Summary: The exhortation, the example, and the encouragement from James 5:7-8 (Outline from C. Jerdan at Bible Hub:'s_coming.htm; material from David Jeremiah's book, Living With Confidence)


At times we become so excited about an upcoming event that we have trouble waiting. It may be a holiday we are looking forward to, a vacation, or a party, and we wonder every day – "how many more days?" We have this with our boys with going to DC in a few weeks!

Sometimes, while on a long car ride, we become tired and bored. We ask, "Are we there yet?" We may ask it over and over and the answer may sound like this: "Be patient!"

The Bible teaches us that learning to be patient is a good thing. Here is an example that may help us understand why we should learn to be patient. I've brought along a handmade quilt. The quilt is made up of many pieces of fabric which have been carefully sewn together to make a lovely pattern. If you look closely we will see that the quilt is held together with very tiny stitches. Expert quilters like to make 10 to 12 stitches within each inch. That takes a lot of practice and a lot of patience.

Someone had a great deal of patience to make this quilt. Hours and hours were spent choosing the right material, cutting the pieces, joining the pieces and then quilting the layers of the quilt together. A beautiful quilt has been created because the quilter was patient. This quilt is used on my bed to keep me warm. Quilters are patient and generous people. They often give the quilts they make to others. I know of quilters who make quilts for people who are sick and need to be comforted.



Before these verses James is denouncing the rich who treat the poor unjustly. Probably few of these rich were going to read this letter (many of them non Christians) so really talking to the Christians who were suffering from their oppression and giving them encouragement to stand firm. In these verses James comes back to talking directly to the church. In this context James talks about the Lord’s Second Coming. While this would cause the doom of the wicked rich, this would also deliver God’s people. This same event, which the wicked rich should think about with weeping and wailing (James 5:1), would be to the righteous a joyful and eternal relief.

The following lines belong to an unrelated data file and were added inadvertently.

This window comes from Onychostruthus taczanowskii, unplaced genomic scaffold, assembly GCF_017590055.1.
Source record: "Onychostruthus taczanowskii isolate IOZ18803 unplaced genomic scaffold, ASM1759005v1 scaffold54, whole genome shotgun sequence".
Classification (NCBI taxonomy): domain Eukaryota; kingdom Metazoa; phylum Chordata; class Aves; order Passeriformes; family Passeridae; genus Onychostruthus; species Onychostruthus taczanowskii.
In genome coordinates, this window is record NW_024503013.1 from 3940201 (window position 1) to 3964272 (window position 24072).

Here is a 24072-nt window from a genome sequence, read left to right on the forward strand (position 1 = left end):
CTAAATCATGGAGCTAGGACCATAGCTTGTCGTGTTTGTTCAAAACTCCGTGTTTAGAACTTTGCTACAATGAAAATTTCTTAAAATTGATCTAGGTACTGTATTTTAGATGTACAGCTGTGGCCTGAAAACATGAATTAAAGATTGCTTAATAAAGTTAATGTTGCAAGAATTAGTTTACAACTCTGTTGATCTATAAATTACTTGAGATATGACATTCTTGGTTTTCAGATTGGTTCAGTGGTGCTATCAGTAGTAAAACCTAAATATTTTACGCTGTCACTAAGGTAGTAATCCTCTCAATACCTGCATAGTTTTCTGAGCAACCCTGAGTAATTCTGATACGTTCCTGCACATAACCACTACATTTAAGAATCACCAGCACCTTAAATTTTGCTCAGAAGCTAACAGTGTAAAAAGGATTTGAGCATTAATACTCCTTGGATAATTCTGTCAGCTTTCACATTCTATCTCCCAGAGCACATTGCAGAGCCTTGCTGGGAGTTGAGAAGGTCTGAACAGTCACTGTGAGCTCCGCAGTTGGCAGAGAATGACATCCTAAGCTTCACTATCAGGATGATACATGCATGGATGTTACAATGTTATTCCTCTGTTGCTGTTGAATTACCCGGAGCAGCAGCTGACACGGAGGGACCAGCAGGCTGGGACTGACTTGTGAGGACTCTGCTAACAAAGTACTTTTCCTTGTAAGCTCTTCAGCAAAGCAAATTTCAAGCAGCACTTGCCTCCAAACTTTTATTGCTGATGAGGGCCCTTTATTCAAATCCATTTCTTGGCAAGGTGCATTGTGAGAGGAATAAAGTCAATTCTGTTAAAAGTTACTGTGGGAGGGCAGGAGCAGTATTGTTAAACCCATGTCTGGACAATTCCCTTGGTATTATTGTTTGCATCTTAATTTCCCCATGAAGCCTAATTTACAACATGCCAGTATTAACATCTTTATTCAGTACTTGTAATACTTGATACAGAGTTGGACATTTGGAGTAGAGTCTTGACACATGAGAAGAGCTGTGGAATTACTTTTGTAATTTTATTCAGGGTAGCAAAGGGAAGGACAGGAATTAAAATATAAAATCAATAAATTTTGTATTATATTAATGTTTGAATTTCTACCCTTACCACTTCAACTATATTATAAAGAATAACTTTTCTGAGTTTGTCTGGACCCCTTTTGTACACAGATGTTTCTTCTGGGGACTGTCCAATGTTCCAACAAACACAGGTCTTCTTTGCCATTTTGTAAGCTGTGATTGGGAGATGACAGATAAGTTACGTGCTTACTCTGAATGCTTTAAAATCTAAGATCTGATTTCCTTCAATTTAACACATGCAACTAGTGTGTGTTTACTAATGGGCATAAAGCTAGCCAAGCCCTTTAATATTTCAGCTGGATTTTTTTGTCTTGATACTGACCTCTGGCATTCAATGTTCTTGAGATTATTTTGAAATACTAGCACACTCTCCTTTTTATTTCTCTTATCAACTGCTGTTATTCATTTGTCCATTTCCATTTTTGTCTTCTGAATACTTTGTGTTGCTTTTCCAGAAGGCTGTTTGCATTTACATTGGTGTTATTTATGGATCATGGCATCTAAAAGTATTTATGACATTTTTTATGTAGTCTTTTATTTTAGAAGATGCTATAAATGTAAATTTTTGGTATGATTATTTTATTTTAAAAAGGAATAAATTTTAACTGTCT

Thesis: The exhortation, the example, and the encouragement

For instances:

The exhortation

“Be patient, then, brothers, until the Lord’s coming.” “You too, be patient”

From the day of our baptism until our death or the Lord’s return, we wait patiently. Like many of us, the apostle Paul did not enjoy delays. He was passionate about evangelizing, mentoring young Christians, and shepherding whole congregations all at the same time. Yet he was also a man who knew and trusted God enough to know how to trust God’s schedule. As he wrote letters from prison, we might expect him to be fuming against the obstacles that hindered all the things he wanted to do for God. What we find is just the opposite. He wrote his friends at Philippi, ““I am in chains for Christ.” Philippians 1:13, NIV. He told how he was able to share the gospel with the palace guard, and how many had grown bolder in their faith because of what was happening to hi. A letter of anguish for anyone else becomes a letter of joy for Paul.

In 1 Corinthians, Paul gives us the greatest paragraphs on love that were ever written, and patience finds it ways into the mix. Right off the bat, “Love is patient, love is kind. It does not envy, it does not boast, it is not proud.” 1 Corinthians 13:4, NIV. Then, when we look at the fruit of the Spirit we find: “But the fruit of the Spirit is love, joy, peace, patience, kindness, goodness, faithfulness,” Galatians 5:22, NIV. Paul had a high regard for this quality. If patience is so important, why is it so difficult? Lord, give me patience and give it to me now.

Patience is only learned through pain, troubles and tribulation. “Not only so, but we also rejoice in our sufferings, because we know that suffering produces perseverance; perseverance, character; and character, hope.” Romans 5:3, 4, NIV. When I begin a new day, tribulation is not only my lists of requests to God: “Lord, can you hit me with something nerve racking today? My character needs a good test!” Silly but if Christian maturity is our goal, then need to start praying this way. Really no need to pray for troubles, they seem to come our way naturally. This world is fallen and God wants us to grow. James stands with Paul in telling us to embrace the qualities of patience; to cultivate it during tough times, and to depend upon it to inspire us.